Washington DC could drop by six or more inches in the next 100 years as the land under Chesapeake Bay is sinking fast.
The sinking land could aggravate the challenges of sea level rise from global warming and flood the capital.
The rates of sea level rise in the region have been twice the global rates. Land subsidence is the reason, says a University of Vermont study.
Geologists say the land is sinking as a pre-historic ice sheet which was a mile thick has melted.
Extensive drilling done during the study along the Maryland coast confirms the theory. The sinking is part of a natural phenomenon that will continue for millions of years.
"Right now is the time to start making preparations," said Ben DeJong, the lead author on the new study, who conducted the research as a doctoral student at UVM's Rubenstein School of Environment and Natural Resources.
"Six extra inches of water really matters in this part of the world," he says.
The UN's Intergovernmental Panel on Climate Change models project roughly one to three or more feet of global sea-level rise by 2100 from global warming.
Swell and shrink
During the Ice Age, the North American ice sheet that stretched as far south as Long Island, placed tremendous weight on the Earth causing the mantle rock below to flow outward, away from the ice.
The land to the south, under the Chesapeake Bay region, bulged up.
Then, about 20,000 years ago, the ice sheet began melting away, allowing the bulge to shrink.
"It's a bit like sitting on one side of a water bed filled with very thick honey," explains DeJong, whose work was done with support from the US Geological Survey, "then the other side goes up. But when you stand, the bulge comes down again."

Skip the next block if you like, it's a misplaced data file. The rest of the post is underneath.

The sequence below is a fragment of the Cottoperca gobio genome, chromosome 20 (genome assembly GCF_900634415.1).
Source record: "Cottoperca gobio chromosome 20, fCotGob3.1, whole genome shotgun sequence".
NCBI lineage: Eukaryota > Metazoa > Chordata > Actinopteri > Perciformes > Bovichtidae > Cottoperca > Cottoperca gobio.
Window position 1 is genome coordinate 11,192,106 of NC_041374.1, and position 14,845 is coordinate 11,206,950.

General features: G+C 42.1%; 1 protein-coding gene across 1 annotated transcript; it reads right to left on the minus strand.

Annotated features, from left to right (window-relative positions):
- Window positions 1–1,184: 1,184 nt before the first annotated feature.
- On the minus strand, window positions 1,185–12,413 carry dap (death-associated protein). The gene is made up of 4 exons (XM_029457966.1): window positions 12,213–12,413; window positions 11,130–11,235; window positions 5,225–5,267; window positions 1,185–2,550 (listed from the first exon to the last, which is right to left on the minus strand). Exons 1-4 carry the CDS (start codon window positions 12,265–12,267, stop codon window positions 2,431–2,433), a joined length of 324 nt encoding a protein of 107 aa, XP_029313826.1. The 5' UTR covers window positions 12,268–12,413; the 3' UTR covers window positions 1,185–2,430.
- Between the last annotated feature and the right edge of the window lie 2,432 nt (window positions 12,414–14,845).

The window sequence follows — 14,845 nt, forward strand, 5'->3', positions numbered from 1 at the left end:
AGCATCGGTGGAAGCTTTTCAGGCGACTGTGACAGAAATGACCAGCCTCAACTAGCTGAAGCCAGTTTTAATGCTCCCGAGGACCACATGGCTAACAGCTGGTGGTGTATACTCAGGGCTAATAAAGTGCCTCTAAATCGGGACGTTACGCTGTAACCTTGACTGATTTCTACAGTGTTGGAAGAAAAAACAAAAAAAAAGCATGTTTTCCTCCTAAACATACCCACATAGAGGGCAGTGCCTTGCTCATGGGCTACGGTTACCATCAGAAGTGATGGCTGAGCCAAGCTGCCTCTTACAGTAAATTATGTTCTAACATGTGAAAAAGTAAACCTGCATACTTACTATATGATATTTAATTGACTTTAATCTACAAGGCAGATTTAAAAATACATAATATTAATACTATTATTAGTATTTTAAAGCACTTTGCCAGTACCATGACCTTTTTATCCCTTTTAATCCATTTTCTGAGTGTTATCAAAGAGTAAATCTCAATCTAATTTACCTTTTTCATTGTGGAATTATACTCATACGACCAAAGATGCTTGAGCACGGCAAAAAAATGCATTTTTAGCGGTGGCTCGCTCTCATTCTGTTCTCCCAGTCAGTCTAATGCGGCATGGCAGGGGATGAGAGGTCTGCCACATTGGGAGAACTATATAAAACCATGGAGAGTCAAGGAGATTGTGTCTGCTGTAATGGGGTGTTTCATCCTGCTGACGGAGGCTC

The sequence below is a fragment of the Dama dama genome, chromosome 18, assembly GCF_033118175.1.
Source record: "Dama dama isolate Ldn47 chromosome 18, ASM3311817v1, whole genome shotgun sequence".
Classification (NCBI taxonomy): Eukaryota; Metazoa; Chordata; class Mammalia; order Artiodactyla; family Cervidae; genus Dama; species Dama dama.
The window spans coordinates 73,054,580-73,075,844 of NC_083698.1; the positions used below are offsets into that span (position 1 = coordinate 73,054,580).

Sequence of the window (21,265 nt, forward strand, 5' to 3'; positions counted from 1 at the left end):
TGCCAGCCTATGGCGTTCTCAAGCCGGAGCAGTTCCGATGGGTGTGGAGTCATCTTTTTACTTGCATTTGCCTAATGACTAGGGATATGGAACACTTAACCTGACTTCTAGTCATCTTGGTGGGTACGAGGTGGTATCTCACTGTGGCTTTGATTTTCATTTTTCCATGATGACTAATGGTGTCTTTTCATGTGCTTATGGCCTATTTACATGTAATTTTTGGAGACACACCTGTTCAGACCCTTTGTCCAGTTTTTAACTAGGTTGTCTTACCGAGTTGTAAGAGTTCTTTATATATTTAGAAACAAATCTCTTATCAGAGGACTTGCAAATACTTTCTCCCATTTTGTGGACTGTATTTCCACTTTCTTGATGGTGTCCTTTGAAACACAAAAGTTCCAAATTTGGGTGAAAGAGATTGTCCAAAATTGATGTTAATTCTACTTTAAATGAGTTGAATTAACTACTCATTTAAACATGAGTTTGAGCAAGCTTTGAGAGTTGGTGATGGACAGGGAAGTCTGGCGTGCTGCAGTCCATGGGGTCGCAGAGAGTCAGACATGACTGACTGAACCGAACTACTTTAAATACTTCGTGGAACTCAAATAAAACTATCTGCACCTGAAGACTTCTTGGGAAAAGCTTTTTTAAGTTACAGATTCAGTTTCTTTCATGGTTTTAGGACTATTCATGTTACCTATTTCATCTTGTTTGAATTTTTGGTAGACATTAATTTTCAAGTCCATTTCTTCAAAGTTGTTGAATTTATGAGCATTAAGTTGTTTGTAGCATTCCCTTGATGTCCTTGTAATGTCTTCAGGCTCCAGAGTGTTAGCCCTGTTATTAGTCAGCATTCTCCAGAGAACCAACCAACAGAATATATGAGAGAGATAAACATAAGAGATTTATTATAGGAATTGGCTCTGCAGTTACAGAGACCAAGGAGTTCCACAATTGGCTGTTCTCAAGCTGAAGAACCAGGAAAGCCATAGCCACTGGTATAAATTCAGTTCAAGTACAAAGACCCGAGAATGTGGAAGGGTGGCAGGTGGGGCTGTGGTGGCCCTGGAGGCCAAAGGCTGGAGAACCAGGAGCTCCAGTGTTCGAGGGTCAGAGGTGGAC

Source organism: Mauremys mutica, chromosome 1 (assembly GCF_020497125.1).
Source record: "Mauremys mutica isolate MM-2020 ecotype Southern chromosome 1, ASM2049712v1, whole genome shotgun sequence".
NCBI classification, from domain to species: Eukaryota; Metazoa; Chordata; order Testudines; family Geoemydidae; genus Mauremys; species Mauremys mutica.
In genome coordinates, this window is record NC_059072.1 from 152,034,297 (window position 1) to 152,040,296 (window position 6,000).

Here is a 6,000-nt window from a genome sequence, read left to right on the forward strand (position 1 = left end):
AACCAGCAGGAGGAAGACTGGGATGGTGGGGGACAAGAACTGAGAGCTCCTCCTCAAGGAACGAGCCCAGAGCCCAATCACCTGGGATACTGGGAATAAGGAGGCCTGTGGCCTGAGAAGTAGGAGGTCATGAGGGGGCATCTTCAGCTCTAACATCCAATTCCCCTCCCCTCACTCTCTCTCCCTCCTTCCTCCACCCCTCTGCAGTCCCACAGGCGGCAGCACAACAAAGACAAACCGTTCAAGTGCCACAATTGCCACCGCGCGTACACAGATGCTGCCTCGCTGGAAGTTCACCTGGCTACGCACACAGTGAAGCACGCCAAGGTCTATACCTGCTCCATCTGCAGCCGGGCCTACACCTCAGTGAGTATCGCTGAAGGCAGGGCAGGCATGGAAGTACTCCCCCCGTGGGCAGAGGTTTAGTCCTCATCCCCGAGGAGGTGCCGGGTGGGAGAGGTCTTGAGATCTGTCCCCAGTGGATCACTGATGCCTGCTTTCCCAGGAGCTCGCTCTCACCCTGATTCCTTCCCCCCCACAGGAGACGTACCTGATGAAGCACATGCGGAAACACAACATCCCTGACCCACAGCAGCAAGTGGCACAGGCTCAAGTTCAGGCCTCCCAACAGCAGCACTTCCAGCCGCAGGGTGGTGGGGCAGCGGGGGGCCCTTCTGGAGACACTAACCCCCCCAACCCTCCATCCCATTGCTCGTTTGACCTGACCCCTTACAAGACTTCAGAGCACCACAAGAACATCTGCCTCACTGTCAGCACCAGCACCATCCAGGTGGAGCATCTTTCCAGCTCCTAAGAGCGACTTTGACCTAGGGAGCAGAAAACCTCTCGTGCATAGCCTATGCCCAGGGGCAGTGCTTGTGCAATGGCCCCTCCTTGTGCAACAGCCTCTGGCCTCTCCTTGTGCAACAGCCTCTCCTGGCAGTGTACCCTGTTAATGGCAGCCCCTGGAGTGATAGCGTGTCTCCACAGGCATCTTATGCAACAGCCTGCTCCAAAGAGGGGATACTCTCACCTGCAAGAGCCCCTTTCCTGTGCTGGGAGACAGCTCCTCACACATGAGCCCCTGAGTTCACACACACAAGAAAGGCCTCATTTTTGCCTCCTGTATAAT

The team drilled seventy deep boreholes in and around the Blackwater National Wildlife Refuge, near Washington, on the Chesapeake's eastern shore. The age of the sand, rocks and organic matter in each layer was determined.
Along with high-resolution LiDAR and GPS map data, the team then created a detailed 3D portrait of the Chesapeake region in current and previous post-glacial geological periods. This provided a clear picture on the bulging and shrinking of the region.
"It's ironic that the nation's capital—the place least responsive to the dangers of climate change—is sitting in one of the worst spots it could be in terms of this land subsidence," said Paul Bierman, a UVM geologist and the senior author on the new paper. "Will the Congress just sit there with their feet getting ever wetter? What's next, forebulge denial?"
The new research was conducted by geologists from the University of Vermont, the US Geological Survey, and Utah State University, Berkeley Geochronology Center, and Imperial College, London.
The results were presented online on 27 July in the journal GSA Today.